From: firstname.lastname@example.org(Steven B. Harris)
Subject: Re: Vitamin Infusion???
Date: 14 May 1998 01:18:02 GMT
In <email@example.com> firstname.lastname@example.org writes:
>Granted, there is no reason to think that this person has either of these
>conditions, but what we *do* know is that there are conditions in which
>an unhealthy gut prevents proper absorption of vitamins, *and* we know
>that he has allergies. There are physicians out there who are aware of
>the link between allergies and gut permeability (see abstracts below).
>Thus, it is possible that this physician believes this patient has a gut
>that is in poor condition (which plays a role in the allergies), which is
>not properly absorbing vitamins, and thus parenteral vitamins are
>considered as an alternative to oral.
>It isn't necessarily the case, but it is also not out of the question.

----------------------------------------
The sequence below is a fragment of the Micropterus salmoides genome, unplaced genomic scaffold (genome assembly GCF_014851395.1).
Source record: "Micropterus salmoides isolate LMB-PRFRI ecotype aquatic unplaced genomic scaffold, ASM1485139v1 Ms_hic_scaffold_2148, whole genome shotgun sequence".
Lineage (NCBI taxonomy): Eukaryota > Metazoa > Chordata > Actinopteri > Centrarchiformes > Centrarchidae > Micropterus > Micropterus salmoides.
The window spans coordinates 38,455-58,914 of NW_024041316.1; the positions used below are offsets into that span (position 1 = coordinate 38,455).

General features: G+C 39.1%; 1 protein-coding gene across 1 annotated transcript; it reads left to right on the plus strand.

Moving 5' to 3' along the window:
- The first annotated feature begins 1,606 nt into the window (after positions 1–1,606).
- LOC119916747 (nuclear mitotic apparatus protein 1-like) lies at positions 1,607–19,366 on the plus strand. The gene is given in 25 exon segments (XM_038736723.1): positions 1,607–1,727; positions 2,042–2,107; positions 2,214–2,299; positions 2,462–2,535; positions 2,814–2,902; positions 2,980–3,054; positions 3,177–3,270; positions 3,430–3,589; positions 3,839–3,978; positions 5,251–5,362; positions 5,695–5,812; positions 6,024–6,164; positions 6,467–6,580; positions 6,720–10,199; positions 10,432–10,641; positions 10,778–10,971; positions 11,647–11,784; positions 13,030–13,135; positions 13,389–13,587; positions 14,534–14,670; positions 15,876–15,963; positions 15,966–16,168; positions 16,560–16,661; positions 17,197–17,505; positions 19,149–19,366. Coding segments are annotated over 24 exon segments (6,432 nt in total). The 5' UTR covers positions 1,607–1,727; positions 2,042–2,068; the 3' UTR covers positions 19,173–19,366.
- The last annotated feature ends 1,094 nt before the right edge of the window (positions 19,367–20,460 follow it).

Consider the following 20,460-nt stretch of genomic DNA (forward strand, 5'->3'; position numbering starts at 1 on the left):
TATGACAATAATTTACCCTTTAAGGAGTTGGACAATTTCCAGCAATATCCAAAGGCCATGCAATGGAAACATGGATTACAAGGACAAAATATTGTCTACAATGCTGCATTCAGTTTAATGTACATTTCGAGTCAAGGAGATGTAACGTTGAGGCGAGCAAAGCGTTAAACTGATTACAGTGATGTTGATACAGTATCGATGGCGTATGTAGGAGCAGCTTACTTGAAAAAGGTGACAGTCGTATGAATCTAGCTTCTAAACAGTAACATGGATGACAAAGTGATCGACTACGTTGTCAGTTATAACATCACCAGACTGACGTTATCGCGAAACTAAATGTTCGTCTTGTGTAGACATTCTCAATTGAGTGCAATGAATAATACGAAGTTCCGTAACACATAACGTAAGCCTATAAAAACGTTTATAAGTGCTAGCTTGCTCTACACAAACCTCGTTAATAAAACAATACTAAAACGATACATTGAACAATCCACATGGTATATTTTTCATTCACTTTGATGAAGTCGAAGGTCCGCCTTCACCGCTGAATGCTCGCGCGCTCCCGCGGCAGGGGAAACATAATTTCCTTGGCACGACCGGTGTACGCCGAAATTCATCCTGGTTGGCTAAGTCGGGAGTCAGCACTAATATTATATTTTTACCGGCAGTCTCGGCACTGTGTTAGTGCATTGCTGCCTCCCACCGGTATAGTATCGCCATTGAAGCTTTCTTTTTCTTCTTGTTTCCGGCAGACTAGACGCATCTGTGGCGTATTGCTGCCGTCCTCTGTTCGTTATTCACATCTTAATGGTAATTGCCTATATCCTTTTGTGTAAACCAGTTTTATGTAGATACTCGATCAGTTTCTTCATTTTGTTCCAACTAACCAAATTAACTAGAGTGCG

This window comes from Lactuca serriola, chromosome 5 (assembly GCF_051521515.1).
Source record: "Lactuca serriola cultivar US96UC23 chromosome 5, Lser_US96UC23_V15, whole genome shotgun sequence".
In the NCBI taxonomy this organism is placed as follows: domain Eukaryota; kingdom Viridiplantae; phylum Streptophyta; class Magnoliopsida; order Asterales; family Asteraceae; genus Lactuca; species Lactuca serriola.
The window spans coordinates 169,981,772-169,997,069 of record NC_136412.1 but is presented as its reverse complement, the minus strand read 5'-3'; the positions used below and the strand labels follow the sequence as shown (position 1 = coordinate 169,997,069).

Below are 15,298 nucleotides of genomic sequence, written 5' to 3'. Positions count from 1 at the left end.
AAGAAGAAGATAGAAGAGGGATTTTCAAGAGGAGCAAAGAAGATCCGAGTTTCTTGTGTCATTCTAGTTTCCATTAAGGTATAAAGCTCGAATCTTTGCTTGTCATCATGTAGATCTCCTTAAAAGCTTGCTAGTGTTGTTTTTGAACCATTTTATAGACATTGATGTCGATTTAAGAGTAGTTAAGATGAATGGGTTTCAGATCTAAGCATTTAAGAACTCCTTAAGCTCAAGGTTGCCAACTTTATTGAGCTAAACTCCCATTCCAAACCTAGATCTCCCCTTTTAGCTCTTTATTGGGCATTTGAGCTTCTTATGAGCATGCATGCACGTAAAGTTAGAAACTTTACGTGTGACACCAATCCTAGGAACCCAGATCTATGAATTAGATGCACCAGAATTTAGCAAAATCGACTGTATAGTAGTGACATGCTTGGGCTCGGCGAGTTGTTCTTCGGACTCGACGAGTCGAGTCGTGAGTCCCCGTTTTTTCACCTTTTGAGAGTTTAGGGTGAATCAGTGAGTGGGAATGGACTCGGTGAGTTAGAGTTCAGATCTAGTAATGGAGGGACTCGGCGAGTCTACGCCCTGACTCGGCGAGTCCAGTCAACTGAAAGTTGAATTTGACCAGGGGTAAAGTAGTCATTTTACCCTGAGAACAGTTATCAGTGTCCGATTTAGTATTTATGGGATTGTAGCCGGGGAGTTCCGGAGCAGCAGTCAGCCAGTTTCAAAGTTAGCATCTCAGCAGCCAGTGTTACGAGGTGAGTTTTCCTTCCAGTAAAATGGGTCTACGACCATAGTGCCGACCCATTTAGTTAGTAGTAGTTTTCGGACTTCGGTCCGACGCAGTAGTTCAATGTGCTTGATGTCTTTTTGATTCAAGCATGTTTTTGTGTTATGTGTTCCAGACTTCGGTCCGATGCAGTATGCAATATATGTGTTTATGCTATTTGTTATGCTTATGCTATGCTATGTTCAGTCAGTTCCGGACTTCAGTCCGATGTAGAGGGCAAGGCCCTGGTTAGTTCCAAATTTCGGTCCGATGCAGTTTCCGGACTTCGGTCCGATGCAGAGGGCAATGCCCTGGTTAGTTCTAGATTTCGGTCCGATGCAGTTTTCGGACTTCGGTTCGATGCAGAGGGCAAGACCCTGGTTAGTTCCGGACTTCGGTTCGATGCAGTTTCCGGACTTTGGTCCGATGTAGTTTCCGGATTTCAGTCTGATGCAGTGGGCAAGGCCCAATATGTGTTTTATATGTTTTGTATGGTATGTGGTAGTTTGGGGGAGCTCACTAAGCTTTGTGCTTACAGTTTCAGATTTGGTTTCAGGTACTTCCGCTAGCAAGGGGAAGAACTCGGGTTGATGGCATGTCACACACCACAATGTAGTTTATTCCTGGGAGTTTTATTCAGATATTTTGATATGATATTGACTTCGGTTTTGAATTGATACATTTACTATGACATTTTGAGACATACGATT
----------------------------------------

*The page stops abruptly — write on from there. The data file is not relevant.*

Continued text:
I would say it's out of the question until you get me a bit better
evidence than you've posted! Yes, people with no bowel don't absorb
oral vitamins. People who haven't had their small bowel removed can
always be repleated with oral megadoses. I know of no papers to the
contrary, and you've failed to post any. You can even treat pernicious
anemia with enough oral B12, as has been demonstrated in several
What I want from you is a paper where some group of patients, who
HAD guts, could not be repleted orally with nutrients, no matter what
their doctors tried, and so HAD to be given parenterals. Failing such
a paper, you're out to lunch. There-- have I said this clearly enough?
>Calling it "snake oil" without knowing all the facts is, well, par
>for the course I guess.
If the guy has a gut, I have all the facts I need. If you need to
give him vitamins, use his gut. Proof otherwise is your
responsibility, not mine. If you want to claim there is some syndrome
(other than having no gut) which MUST be treated with parenteral
nutrients, it's up to you to name, and describe it. No hinting and
smirking and arguing by implication.
Steve Harris, M.D.